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STATE JOURNAL. FRIDAY EVENING, AUGUST 31. 1894.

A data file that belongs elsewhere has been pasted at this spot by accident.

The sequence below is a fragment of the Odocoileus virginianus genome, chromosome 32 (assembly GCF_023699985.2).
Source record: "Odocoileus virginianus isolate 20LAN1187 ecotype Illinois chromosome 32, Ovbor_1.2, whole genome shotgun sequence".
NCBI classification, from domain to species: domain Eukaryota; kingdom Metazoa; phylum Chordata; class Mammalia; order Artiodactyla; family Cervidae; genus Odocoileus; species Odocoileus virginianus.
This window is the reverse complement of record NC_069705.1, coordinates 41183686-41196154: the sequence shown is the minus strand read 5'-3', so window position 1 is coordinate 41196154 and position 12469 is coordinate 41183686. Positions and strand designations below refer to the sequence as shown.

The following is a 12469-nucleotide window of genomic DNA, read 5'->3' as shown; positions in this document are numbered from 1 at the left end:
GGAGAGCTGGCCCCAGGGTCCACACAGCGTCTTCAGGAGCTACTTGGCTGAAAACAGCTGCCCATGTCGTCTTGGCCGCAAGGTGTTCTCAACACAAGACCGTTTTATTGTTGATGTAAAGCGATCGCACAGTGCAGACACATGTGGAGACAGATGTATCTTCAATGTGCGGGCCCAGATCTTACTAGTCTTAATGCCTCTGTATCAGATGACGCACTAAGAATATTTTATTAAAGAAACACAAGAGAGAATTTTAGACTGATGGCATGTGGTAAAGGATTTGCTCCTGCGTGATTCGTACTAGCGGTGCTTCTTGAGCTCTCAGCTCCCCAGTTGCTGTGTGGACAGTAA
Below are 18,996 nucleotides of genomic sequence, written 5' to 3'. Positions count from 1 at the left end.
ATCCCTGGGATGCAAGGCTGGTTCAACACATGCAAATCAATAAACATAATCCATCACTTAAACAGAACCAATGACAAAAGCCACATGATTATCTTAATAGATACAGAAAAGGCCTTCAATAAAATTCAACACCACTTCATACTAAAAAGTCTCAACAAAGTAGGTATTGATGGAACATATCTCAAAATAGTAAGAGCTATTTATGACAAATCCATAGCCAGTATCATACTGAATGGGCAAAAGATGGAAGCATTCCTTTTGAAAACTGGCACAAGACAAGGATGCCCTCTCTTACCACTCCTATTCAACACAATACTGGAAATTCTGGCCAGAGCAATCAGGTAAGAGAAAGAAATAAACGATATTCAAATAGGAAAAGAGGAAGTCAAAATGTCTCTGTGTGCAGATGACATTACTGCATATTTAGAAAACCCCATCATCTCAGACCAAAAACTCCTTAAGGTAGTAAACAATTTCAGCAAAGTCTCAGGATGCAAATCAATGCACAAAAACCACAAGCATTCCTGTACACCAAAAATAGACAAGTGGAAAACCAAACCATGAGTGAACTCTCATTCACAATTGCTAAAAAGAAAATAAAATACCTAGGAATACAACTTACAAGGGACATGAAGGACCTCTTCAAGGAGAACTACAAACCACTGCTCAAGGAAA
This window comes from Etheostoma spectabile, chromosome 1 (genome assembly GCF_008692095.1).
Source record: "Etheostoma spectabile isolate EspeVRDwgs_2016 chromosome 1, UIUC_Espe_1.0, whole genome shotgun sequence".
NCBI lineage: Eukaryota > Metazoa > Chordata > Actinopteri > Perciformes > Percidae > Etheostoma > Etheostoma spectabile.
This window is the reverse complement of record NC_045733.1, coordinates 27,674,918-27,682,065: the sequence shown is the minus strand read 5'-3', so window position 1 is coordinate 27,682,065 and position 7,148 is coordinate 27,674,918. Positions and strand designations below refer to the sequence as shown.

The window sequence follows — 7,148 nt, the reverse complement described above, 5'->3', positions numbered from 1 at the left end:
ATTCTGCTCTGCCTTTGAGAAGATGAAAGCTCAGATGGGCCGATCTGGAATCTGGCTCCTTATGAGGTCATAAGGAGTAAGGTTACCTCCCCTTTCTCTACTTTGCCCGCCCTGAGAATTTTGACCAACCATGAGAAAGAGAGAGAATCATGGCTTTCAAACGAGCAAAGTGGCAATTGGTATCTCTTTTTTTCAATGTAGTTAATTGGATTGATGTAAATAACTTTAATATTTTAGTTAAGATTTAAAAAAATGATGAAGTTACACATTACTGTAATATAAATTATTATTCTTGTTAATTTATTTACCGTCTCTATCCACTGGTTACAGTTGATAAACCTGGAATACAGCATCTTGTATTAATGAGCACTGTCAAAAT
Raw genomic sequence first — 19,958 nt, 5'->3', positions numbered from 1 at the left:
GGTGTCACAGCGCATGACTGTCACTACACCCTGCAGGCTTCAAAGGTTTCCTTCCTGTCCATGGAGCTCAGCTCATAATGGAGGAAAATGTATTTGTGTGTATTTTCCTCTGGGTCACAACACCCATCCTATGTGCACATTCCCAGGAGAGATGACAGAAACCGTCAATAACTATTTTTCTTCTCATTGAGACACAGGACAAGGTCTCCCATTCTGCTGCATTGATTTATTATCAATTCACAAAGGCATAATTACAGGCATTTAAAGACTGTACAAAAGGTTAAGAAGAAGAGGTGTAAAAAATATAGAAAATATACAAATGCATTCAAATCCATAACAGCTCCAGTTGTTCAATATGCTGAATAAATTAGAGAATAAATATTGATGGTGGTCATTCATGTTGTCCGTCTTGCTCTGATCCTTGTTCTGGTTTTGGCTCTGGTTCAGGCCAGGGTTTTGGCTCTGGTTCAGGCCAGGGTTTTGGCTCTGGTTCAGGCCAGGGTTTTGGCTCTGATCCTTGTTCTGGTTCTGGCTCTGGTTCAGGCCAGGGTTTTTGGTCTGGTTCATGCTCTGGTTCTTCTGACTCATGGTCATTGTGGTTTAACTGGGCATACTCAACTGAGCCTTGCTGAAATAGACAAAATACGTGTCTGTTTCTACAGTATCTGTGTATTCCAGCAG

Capital Grocery The Liberal Grocery. IOO E. 13ETH ST. (Quality is the basis on which we figure values. Confidence a trust we do not abuse. The Leading Bargain makers of the west and fearless nlungers in the war of figures. 30 lba Brown Sujar $1 00 Fresh country Ega per doz 9c Best Ginj?er Snaps per lb 4c No. 1 augur curel llama per lb.... 12 Sugar cured Breakfast B.icon per lb 12 Dry Bait Meat per lb $K Lrge choice Potatoes per bu 55 8 lbs Gloss Starci 25 12 lba tial Soda 25 Large pail choice family White Fiih 45 Extra family Mackerel per kit . 80 Extra choice dried Apricots per lb. 10 5 cans Oyatera. 25 1 gal best table Syrup 3) 3 lbd Baking Chocolate 1 00 2 doz choice Leuoaa 35 -We can sava you from 10c to 20a per sack on Fiour. 50 lbs beat Flour in the world 75 50 lbs Shawnee touuty Flour. Go 10 lb pad choice family Lard 5 lb pad choice family Lard 45 U lb pad choice family Lard 3) 5-10c can Lye 20 Bottle Biueini; 3c, Toilet Soap lj Laundry Soap 2;c Lemon Extract 4c Vanilla Extract 4c, 20c Scrub Brush 5c 2 spools Thread 3c, Machine Oil He. 4g gal keg Honey Drip Syrup... fl 25 5 gab keg Pure Cider Vinegar 1 25 5 cans beat Pe-ioaes 65 5 cans best Pear 65 Out of town customers notice our prices on flour, also on keg syrup, these prices ought to please you. S. KPROAT, The Capital Grocery. MIIS. C LE YE LAND FAVORS IT The Plan to Have Col. Tenby' Son Suc ceed Hi in at Chinese Court. Washington, Au 31. An interesting story comes from Evansville, Iud., to the elTect that the United Slates Is likely to have a new miniit-r to China. Col. CUirles Deuby, the present repre sentative at the court of Pekin, has been there almost ton years, and as a diplomat tie is a distiu f uished success. Early in his official life he gained the contldenca of the great Chinese premier and V.ceroy Li Hun? Chang, and today is the most popular of all the foreign representative at the imperial court. But CoL Danby is no longer in his youi.li. lie would be glad to come home and enjoy his well won ease if he can be eucceede 1 by the person ho thinks best quiiitied to be his successor his son, Cuarles Daaby, jr., now secretary of the legation at tae Chiuese capital. When Colons. Deuby was appointed American miuitter to China he asked that this son be made secretary of the legation. Young Danby had just been graduated from Princeton and was about beginning the study of Ihw. On his arrival he began tostudy Chinese, not only the vernacular, or every day speech of the people, but the court language a well. leu years of close study has made him one of the two or three Europeans in the diplomatic service who are proficient In both tongues, in fact, bo well does he understand the court language that our legation does ne t require an interpreter. He is also very much persona grata at the palace, as his father is. When l'residsnt Harrison came Into office Li Hun,; Chang instructed the Chinese mini-tier here to say that the emperor would be personally gratified if Colonel Denby could be continued as the American minister at Pekia. Of coarse he remained. If Charles Dtnby, jr., can be named as his father's successor Colonel Denby will probably resign next June. The Indiana delegation so f.r as it has been consulted will not object to the appointment, and as Secretary Uresnam and Deaby have been friends from their yout.i and served together as colonels of Indiana regiments In the me division in the late war, it is prob able the head of the state department will favor the promotion of his old friend's son, a id especially as he seems well titted for the place. In any event, Charles Denby, Jr., will Come home in tae spring, for he is to marry Miss Martha Orr, of Evansviile, when the roses bloom. Miss Orr made the tour around the world with ex secretary and Mrs. Johu W. Foster and gave her a charming surprise on jr arrival at Pekin, when young Danby did not know she was within eight thous and miles of tlu Chinese capital. When Sirs. Cleveland was told this etory she announced herself as strongly in favor of Mr. Denby's promotion. Aud so he mty get the place in spite of his youth. A. Nobby Mn It Mad J to your orde r at Olof Ekberg'a 716 Kansas ave. We put on new neckband! on shirts. Peerless Steam Laundry, 114 and 111 Wst Eighth "treat. U the Peerlesii OWn THEIR HOMES. Half the Famiiies of United States are Proprietors. Results of First Investigation of Farm Ownership. MEAN VALUES $3,444. Farm Incumbrances Are 35 Per Cent of Their Value. Washington; Aug. 31. The census office gave to the public yesterday the principal results of the investi gation of farmer home proprietor ship in all of the states and territo ries. This is the first investigation of the kind ever conducted in any coun try. Out of the 12,690,132 families in the whole country almost 43 per cent own their farms and homes, and the rest hire. Of tha families owning farms and homes almost 23 percent have incumbrances and over 72 per cent have no incumbrance. The num ber of resident owners of land in the United States is 6,000.417, to which must be added any land owners who may be living1 in teuant families. The farm families number 4,670,174, of which 68 per cent own their homes, and others hire. Of the owning fami lies over 23 per cent have incum brances on their farms. In 1830, 25.50 per cent of the farms were hired. In the cities that contain over 100, 000 population there are 1,943,834 home families, of which almost 23 per cent own and 77 per cent hire, while of the owning families 38 per cent own subject to incumbrance. Among1 the cities having 100,000 population and over New York has the highest, percentage of home tenancy, nearly W3. 67; Boston is next with 81. 57 per cent; Brooklyn third, with 81.44 per cent; Jersey City, 81.20 per cent, and Cincinnati, "80. 8 per cent. Tha per centage for Baltimore is. 73.94; Buf falo, 60.03; Chicago, 71.27; Cleveland, 60.90; Denver, 70.69; Minneapolis, 68.86; New Orleans, 73.51; Philadel phia, 77.24; St. Louis, 7J.5S; St. Paul, 59.80; San Francisco. 78. 43; and Wash ington, D. C, 74.80. The smallest percentage, 56, represents Rochester, 2ST. Y. Bringing the urban population into contrast with the non-urban popula tion, almost 44 per cent of 4,224,560 home families li ving outside of cities and towns of 8,000 people own their own homes, and 56 per cent hire. Of the owning families 77 per cent own without incumbrance. The value of the $1,090,830 incum bered farms and homes is 85.687,296, 069, and the incumbrances aggregate 82,162,949,563 or 37.50 per cent of the value. Of the incumbrances on farms and homes, over 22 per cent bears in terest at rates less than 6 per cent, 34 per cent at the rate of 6 per cent, 33 per cent at rates greater than 6 per cent and 11 per cent at rates greater than 8 per cent. The average of value of each owned and incumbered farm in the United States is $3,444; each of incumbered home, S3, 250. and the average incum brance on each of the farms is 31,284; on each incumbered home, 31,293. The 680,957 farms subject to incum brance are worth S3. 034. 92 J, 105, and the incumbrance is 81, OSS, 995, 960, or 35.55 per cent of the value. The 809, 933 homes subject to incumbrance are valued at 22,632,374, 904, and the in cumbrance is SI. 046,953,03, or 39.77 per cent of the value. The cities of 8,000 to 100.000 popula tion have 214,613 incumbered homes occupied by owners, worth $73'J,84S,87 with an incumbrance amounting to 892,611.974, wh.ch is 39.55 per cent of the ,ralue. In the cities of 100,000 population and over, the value of the 163,159 incumbered homes occupied by owners is 8 )3 1,191,811 and these homes are incumbered f or 3593,029, 833, or for 42.07 per cent of their val ue. In the country outside of cities and towns of 8.000 people and over the value of the 427,161 incumbered homes occupied by owners is 93,337, O06, and the incumbrance is $361,311, 796. or 37. TO per cent of the value. In the cities having at least 100,000 population, 85,553 represents the av erage value of eaeh ovned and in cumbered home. New York has the highest value, 819,200; San Francisco second with 87.993, Brooklyn third with 87,349, Omaha fourth with 87,179 and Washington fifth with 87,045. The annual interest charge on each owned and incumbered home in these cities is $134, the highest amount be ing 8438 in New York and the lowest amounting to 833 in Louisville. Den ver has the highest average rate of interest on the incumbrance on owned and incumbered homes, namely, 7.87 per cent, and New Orleans is second, with 7.86 per cent; New York ha the lowest rate, 4.95 per cent and Boston stands nest with 6.14 per cent. Over 74 per cent of the incumbrance on owned farms was in curred in buying real estate and mak ing improvements and over 83 per cent of the incumbrance was for the purpose of buying and improving real estate, investing in business, etc Over 81 per cent of the incumbrance on homes was incurred to secure pur chase money and to make improve ments. HEALTH IJ0A11D HOOTED. A. Mob In a Smallpox District at Milwau kee Follows the Inspectors. Milwaukee, Aug. 81. The state board of health is still in session considering the smallpox epidemio. It is believed that the turbulent arid infectei district on the south side, which means a large part of the Eleventh ward and a portion of the Eighth ward, will be under strict military quarantine within a day or two. It is thought by soma of the members that between 1.200 and 1,5)) soldiers will be needed to carry out the quaran tine restrictions. During avisitof mem bers of the board to the infected district today a mob of several hundred persons, mostlv women and children, followed up their carriage, howling threats of venge ance aud booting at the occupants. Yoa Hhoclrt Take your Prescription to Topeka Drug Co., under Opera House. Good work djca ty the Peoria. TARIFF RULINGS. Meretary Carl 1 la I5uy Straitening Dot tba Kinks la tti New Hill. . Washington, Aug. 31. Secretary Carlisle has issued a circular to all sollectors of customs calling attention to paragraph 60S of the new tariff act, which admits salt free of duty, but provides that the coverings in which It is imported shall pay the same rate of duty as if imported separately; and further, "that if salt is imported from any country, whether indepen dent or independency, which, imposes a duty upon salt exported from tho United States, then there shall be levied, paid and collected upon such salt the rate of duty existing prior to the passage of the new act." The secretary furnishes a list of 6uch countries which impose a duty on salt, and, therefore, salt imported into the United States from these countries will pay the duty of 8 cents per 100 pounds. The principal coun tries imposiug a duty on salt are Can ada, Austria, Argentine. Brazil, France, Germany, Mexico, Russia, Australian provinces and Spain. In answer to telegrams from col lectors of customs and other points, Secretary Carlisle sent the following telegram to collectors at all points: "The department has decided to be governed by the supreme court de cision in the case of Hartranft vs Oliver, 125 United States reports, page 525, which entitles to the bene fit of the new act all imported goods held in customs custody ou August 24, 1894, whether unclaimed on board vessel or in process of transportation." This ruling of the secretary reverses that sent to the collector at Boston last Tuesday, which held that trciods must be actually in band in order to receive the benefits of the reduced rates of the new act. The decision of the supreme court, to which the secretary refers in his telegram, was brought to his atten tion after the receipt of a 1,200 word telegram from the collector at Chi cago, in which he took issue with the secretary's ruling. Tha court, in its decision in the case of Hartranft vs. Oliver, says: "The intent of the legis lation is to be followed even if not strictly within the letter of the statutes, and it follows that the construction placed upon the section by the secretary of the treas ury in his circular of May 19, 1893, to collectors of customs is correct, so far as it recognizes as subject to duties under it. goods imported before the act took effect, whether actually within the walls of a bonded ware house on that day or on the dock, or on shipboard in port, or undergoing transportation in bond, either after approval or under the immediate transportation act. " RESOURCES OF MISSOURI. Second Comptroller of tbe Treasury Mansur Presents Soma Statistics. Washington, Aug. 31. At the Southern development meeting, which-j convened here yesterday, Hon. C. H. Mansur of Missouri, second comp troller of the treasury, spoke on the resources of that state, presenting some statistics to show her growth and dwelling on the lead and iron deposits, telling how the great refining establishments had been bought and closed to pre vent competition with the Eastern combinations. Concerning her agri cultural interests, he s.aid that more kinds of produce could be grown in Southern Missouri than in any one equal area in the world. Southern states had been eyed askance after the war by the Northerners, he said, because the institution of slavery had been maintained in them, but if the question of perpetuating that institu tion was to be voted on, the votes would be 19 out of every 20 against. BURNES HUSSARS VICTORS St. Joioph Division Win Plrt Prise la tbe Cavalry Drill. Washisotos, Aug. 31. D. D. Barnes' Hussar division K. of P. of St. Joseph, carried off the 8300 prize in the cavalry drill yesterday. Sev eral teams were entered, but after Being the drill put up by the Missouri men, they declined to compete, there being no second prize. Horribly Gored by a JBalb Foet Scott, Kan., Aug. 31. Seven miles northeast of here last evening a little daughter of Calvin Packer, a well-to-do farmer, was riding one of her father's horses and thoughtlessly -guided it into the corral where a here tofore tame bull and a herd of cows were inclosed. Mrs. Packer realizing that the bull might harm the child ran out to the corral and was holding the gate open for the child to go out when the animal dashed toward the mother. He picked her up on his horns and ripped her abdomen from side to side. Mr. Packer was work ing in a field a half mile away and the woman made her way alone to the house, holding her stomach in with her hands. The husband was notified and shot the bull instantly. Mrs. Packer is still alive, but cannot sur vive the injury. A Mysterious Murder. Mobile, Ala., Aug. 31. Tne body of a man, far advanced in decomposition, was found yesterday in a loaded grain car, No. 11,450 of the Kansas City, Fort Scott and Memphis railroad, which arrived here Wednesday night. The car was sealed on both sides and the seals were covered with blood. Eisrht wounds made with a blunt in- strument were found on the back i part of the man's head and on other parts oi nis Doay. Helen Bertram Married. St. Locis, Aug. 31. Edward J. Hen ley, known familiarly to theater goers as Ted Henley, and Lulu May, an actress, whose real name was Helen Bertram, who was divorced in New York last Tuesday from Archille married at the toouthern hotel last evening. Satolll Will Return to Rome. London, Aug. 31. A dispatch re ceived from Rome says the report that Mgr. Satolli will return to Rome at the. end of the year is confirmed. EIIDEDJHE WAR The Saraoan Rebellion Brought to a Close. is English and German Warships Fire on the Rebels. FOHTS DESTROYED. The Insurgents Finally Give Up the Fight. Sak Francisco, Aug.31. The steam er Mariposa, which arrived last even ing from Sydney, Auckland, Apia and Honolulu, brings news of further fighting among the natives of Samoa and final interference by the British and German warships stationed at Apia. The details are given in the following: Api-a, Samoa, Aug. 15. The war ships of Great Britain and Germany have at last taken action with a view to ending the native disturbances which have heretofore appeared to be interminable. Two skirmishes had taken place between the warlike tribes, resulting in the killing of eight or ten natives and the wounding of many more. The natives had become short of food, not having planted or looked after their crops, and they had taken to stealing from foreigners throughout the islands. Their mode of living had pro Un c i a great deal of illness, much buuer.ng and many deaths, so that in thf interests of common humanity intert'eivnee by the powers became absolutely necessary. Something had to be done to put a stop to the so-called warfare. It was with this end in v'ew that the diplomatic and naval ofliciu.! huld several conferences. The ultimate result was a resolution to notify the rebels they must disperse from their fortified stronghold ' at Latuanuu or suffer a shelling from the guns of the warships. On Friday, August 10, the British warship Curacoa and the German warship Buzzard left Apia for Latuanuu. Arriving there the rebel chiefs were called on board the gun boats and informed their stronghold would be bombarded at 9 o'clock on the following morning. During Fri day night, however, the rebels evacu ated the place. On Saturday morning tbe fortification were shelled by the warships and all but one destroyed. The king's warriors had been sent overland to co-operate with the gun boats in the attack on the rebels. When the bombariiftig gunners had finished their work King Malitoa's warriors were signalled to advance and occupy the d. serted position. Before the rebel warriors evacuated Latuanuu they set fire to all the huts in the vicinity, as well as to their fort, the destruction of which the bom barders finished and destroyed all the bread fruit trees which were growing near. - The naval authorities again communicated with the rebel chiefs and ordered them to disperse and sur render their rifles. Instead of obey ing the mandate, however, the rebel band moved off toward Saluafata, which is less than fifteen miles from Apia, and it was decided to again ad vance upon them. On Sunday morn ing the rebels and the king's war riors, who numbered fully 600, came together at Lufilufi. The rebels made the attack and killed and wounded several of Malitoa's men. During all of Sunday there was desultory fighting1 and the naval com manders resolved to again attack the rebels and deal with them summarily. Early on Monday morning, August 13, the Curacoa and Buzzard changed their positions and again opened lire upon the rebels, killiotr and wound ing a large number. Simultaneously the king's warriors attacked them on shore. In the fight the king lost six killed and several wounded. At this writinof it is impossible to ascertain a reliable estimate of the rebel loss, but it is known to have been heavy. The guns on the warships did deadly execution. On Monday evening the rebels sued for peace. Their chiefs were ordered to come on board the Curacoa on the following day. They obeyed the or der and made promises of complete submission to Malietoa's rule, agree ing to pay their taxes, return to their homes and deliver up 100 rifles. Im mediately after this meeting the Cur acoa steamed away toward Apia, be lieving the trouble was over. Tha Curacoa's commander was eager to catch the mail steamer Mariposa that he might report the result of his oper ations to the British government. The Buzzard remained at the scene of action to receive the rifles from the rebels and see that they carried out their promises. Great was the surprise of the com mander of the Curacoa when at mid night last nitrhtthe Buzzard signalled that Chief Tamshese, leader of the Aana rebels, had joined the Atua par ty with over 400 Aana men and that these combined forces had attacked the king's warriors. Throughout the night the roar of the Buzzard's guns could be heard. This morninsr the Curacoa got under way ag-ain and left for the scene of the trouble. Captain Gibson left determined to demand complete surrender of the rebels, and unless the rebels are submissive the slaughter will undoubtedly be terri ble, as the gunners will fire to kill. It is now certain that unless vigor ous action is taken the position of the foreigners here will be critical. At the hour of the sailing of the Mariposa it is reported that the rebels have made complete surrender, but the ru mor lacks confirmation. Rejoicing In II iwal I. Honolulu, Aug. 23. The Mariposa arrived here last evening from Auck land, and brought the news of Cleve land's recognition of the Republic in a dispatch dated Washingten, August 9. The news was received with re joicing by the annexationists, and with a shade of doubt by the Royal ists, who claim to think the dispatch a fake. Small In size, great in resulta: Da Witt's Little Early Kiaers. Best pill for Constipation, best for Sick Headache; beat for Sour Stomach. J. K. Jousi. I POSTMASTERS' REVENUE. Tbose of the Fonrth Class Can Now Ad minister Oath la Pension Cases. Washington, Aug. 31. Hereafter the fourth class postmasters will have Enother source of revenue to add to the - many that now holds in the smaller settlements. He now san act as a notary public for pen sioners and witnesses in pension cases only and can charge the pensioner not exceeding twenty-five cents for' each voucher to which he affixes the seal ot his office. The new au thority and emoluments in the village postmaster sprung from an act approved on the 23d instant, which "requires, em powers and authorizes" them to "ad minister any and all oaths required to be made by pensioners and their wit nesses in the execution of their vouch ers with like effect and force as offi- , 2ers having a seal; and such post i master shall affix the stamp of his j office to his signature to such vouch ! ers." ! The law includes all manner of pension cases, in which an oath is re quired, including vouchers for the regular quarterly payments. This authority to the fourtn class post masters does not mean that a notary who has been heretofore taking pen sioners' depositions can no longer do so; on tho contrary it is stipulated expressly that they may do so. The law was passed at the in stance of congressmen representing country districts which are but sparsely settled and is to save travel on the part of pensioners. The pen sion office is anxious they should have notice of the changed conditions made by the law. GRESHA31 TO RAKER. Tbe American Minister to Nicaragua Given Pull Power to Act. Washington, Aug. 31. The state department has received no advices from Minister Baker in reference to the arrest of two American citizens at Bluefields. Three dispatches have been sent him by the department, the first notifying him that the report of the itrrest had been received and the second on Wednesday morning giving him instructions. The instruc tions are intended to cover all con tingencies and give the minister au thority to take any action which may protect Americans. It is stated at the department that there is no ne cessity to supplant these instructions by anything more, as Mr. Baker has full power under those already sent. Secretary Gresham is at a loss to understand why nothing has been re ceived from Mr. Baker and a third dispatch has been sent which asks the minister for a full report of the affair and what action he has taken. It has been intimated very strongly to the minister that the arrest seems to have been unjustifiable and that reports thus far received, though very meagre, confirm this view. A response Is expected from Minister Baker very soon. Miss Sanger. Salary ltet'uced. Washington, Aug. 31. Miss Aliie Sanger, who was the stenographer at the white house during the Harri son administration and who has as sisted Mr. O'Brien, Mr. Cleveland's stenographer under the present ad ministration, has been transferred to the postofflce department. Miss Sanger is the only woman ever em ployed in the white house in a clerical capacity. Her transfer was one of the last acts of tbe president before he left here for Gray Gables. The change involves a reduction in salary from 81,600 to 81.000 a year. Colored Masons of Kansas. Emporia, Kan., Aug. 31. The grand lodge of colored Masons of Kansas, in session in this city, elected the fol lowing officers: Worthy grand mas ter, Joseph Jones of Topeka; deputy grand master, D. A. Jones of Leaven worth; grand senior warden, Joseph Glass of Leavenworth; grand junior warden, Husrh Dusrgin of Kansas City, Kan.; grand treasurer. Dan Wickes of Emporia; grand secretary, II. H. Cur tis of Baxter Springs. Chinese Revolutionists. Omaha. Neb., Aug. 31. A local paper is authority for the statement that a convention of wealthy Chinese from different parts of the United States was held in Omaha last night in which a revolutionary society was formed for the purpose of interfering in the affairs of China, and if possible overthrow the present dynasty there. Killed by the Cltv Marshal. Wichita, Kan., Aug. 31. At Ponca City, O. T., City Marshal Nolan shot and killed Isaac W. Baker, a cowboy from the Ponca reservation. BRIEFS BY WIRE. The 4-year-old boy of D. B. Hastings was run over by a Santa Fe passenger train at Edmond, Ok., and killed. The boy was playing on the track. A detective has arrived in Fort Worth from Denver for Hubbell Smith, who is under arrest for forger ies committed in Colorado aggregat ing 830,000. Smith had 8500,000 in bonds and mining stock on his person when arrested. Governor McKinley and his staff were tendered a grand ovation at lronton, W. Va., Thursday, fully 7,000 people greeting his address to the Society of the Army of West Virginia. In Montreal Norman Murray, the notorious anti-Catholic agitator, was put in jail for failing to pay his fine for disturbiag a procession. He walked across the line of march of the Fete Dieu procession July last and questioned the impartiality of the re corder in trying him, because the lat ter was a Papal Zouave. Freight trains collided near Cleve land. Iowa, a small station on the Burlington railroad last evening. Gus Starkman. the engineer, was instant ly killed and Ed. Walker, the fireman, fatally injured. No Mistake! Yon can cure that cold or cough by taking Snows' Pine Expectorant. For sale by all druggist. Price 25 and 50c bottle. -- ;. Read the "Wants." Many of them are aa interesting as news items. See if it is not a a. Webb & Uarris,dru-gist9, Benuett'sFlaU- Easy to Take and keep the system in Perfect Order. CATHARTIC PILLS A specific for Headache Constipation, and Dyspepsia. Every dose Effective i iH LL si(irts;iik ! Kitchell a Marburg, AGENTS, 529 KANSAS AVE. You have your trouble, but wa have the remedy. We know thl because ladies who us tell us so. If you are not fully convinced of its merits, ask some of your friends about it. Soms of them, probably, have used it. We are willing to stand or fall on the testimony of ladies who hav used Viavi. You should profit by their experience. Dort Rusb blindly into it, Inform yourseN fully. "Be sure you are right, then go ahead." Kansas Viavi Co.. 2 Columbian Bmidinq. TOPEKA. KANSAS. Ilmi Offlc. snd Laboratory. Sn Francisco. Cml. Eudohoio st iMt Hi.hi.t MeoicxL A JThoniTira. $vsnftTrrcoLiHimLH yW CATARRH HEADACHE' lHlTTR W1U euro 'Mi A T"-.-vt-.i si nlH. sin T Hs-. orJIA V M I- VJtll. Iff'TM -. m r n innlant til ft I' ' W in portft. r"a(T tO tJ on Cit 1rv1irnw.n of c- J. t ontlmifd l -ffff rmanent 're. Patiafaction jniaranteoU or mnnoy tcf tindert. Tr I1. t. Trial trf at I)rnt;tr;.ii, ftotrlMfred mail, 60 cunts. fl. D. CUJiUAS, Ufr.t Ureft P.v-.-t, Mich., U &. k. I IFfJTUni Tho ur-m and ar-t rmrtr for l.lL.ia 1 riUL til thin dlnf ;, i:-.rrm. M'b. a;t Bboura.n'd orMi, Hurni, rut. Wonilfrfiil rem e-lf for III-E. I'rloe, . t lnx- i II I ? f'ntn ry mail prepaid, Ad'1r n nebovrv Ij t Everything; IX TH V. DHCP 1.1 51 H At A.J. Arnold & Son NORTH '"CIKA. A Tall or Homeopatrilo Medleines. F.stabllshed 170. 3j ,9fito::. i't'i.t'v -fr CieAK3SMARI.(CT fy' flANUFMTURCP E'f h.LTR9riP. Topeka, Kas. Call for Cubeb Couph Cure and insist upon havini? nothing else. 25 and 50 cent bottles. Try it and if it U not a we say the best remedy of the kind in tu world we auk you to condemn It to all your friends. Bold by Rowley Bros., , J12 and 114 West 8th. Peerless Eteam Laundrr. v V ' 1"r y 3 v H